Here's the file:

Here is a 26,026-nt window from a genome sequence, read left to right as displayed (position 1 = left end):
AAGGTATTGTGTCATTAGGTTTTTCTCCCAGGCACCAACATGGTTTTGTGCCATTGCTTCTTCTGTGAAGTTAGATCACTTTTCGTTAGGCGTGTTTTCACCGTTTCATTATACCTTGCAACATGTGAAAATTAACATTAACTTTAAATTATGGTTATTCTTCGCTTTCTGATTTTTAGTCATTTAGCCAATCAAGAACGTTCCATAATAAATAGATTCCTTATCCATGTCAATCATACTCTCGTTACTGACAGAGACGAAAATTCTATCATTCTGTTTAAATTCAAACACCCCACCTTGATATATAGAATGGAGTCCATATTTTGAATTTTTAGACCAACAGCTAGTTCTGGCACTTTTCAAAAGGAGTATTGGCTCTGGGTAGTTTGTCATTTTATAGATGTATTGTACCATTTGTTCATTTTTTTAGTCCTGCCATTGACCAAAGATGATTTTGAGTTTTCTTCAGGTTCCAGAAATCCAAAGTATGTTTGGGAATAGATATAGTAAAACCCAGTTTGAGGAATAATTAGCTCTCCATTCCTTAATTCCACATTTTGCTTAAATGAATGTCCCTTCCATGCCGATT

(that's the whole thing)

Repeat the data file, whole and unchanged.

Here is a 26,026-nt window from a genome sequence, read left to right as displayed (position 1 = left end):
AAGGTATTGTGTCATTAGGTTTTTCTCCCAGGCACCAACATGGTTTTGTGCCATTGCTTCTTCTGTGAAGTTAGATCACTTTTCGTTAGGCGTGTTTTCACCGTTTCATTATACCTTGCAACATGTGAAAATTAACATTAACTTTAAATTATGGTTATTCTTCGCTTTCTGATTTTTAGTCATTTAGCCAATCAAGAACGTTCCATAATAAATAGATTCCTTATCCATGTCAATCATACTCTCGTTACTGACAGAGACGAAAATTCTATCATTCTGTTTAAATTCAAACACCCCACCTTGATATATAGAATGGAGTCCATATTTTGAATTTTTAGACCAACAGCTAGTTCTGGCACTTTTCAAAAGGAGTATTGGCTCTGGGTAGTTTGTCATTTTATAGATGTATTGTACCATTTGTTCATTTTTTTAGTCCTGCCATTGACCAAAGATGATTTTGAGTTTTCTTCAGGTTCCAGAAATCCAAAGTATGTTTGGGAATAGATATAGTAAAACCCAGTTTGAGGAATAATTAGCTCTCCATTCCTTAATTCCACATTTTGCTTAAATGAATGTCCCTTCCATGCCGATT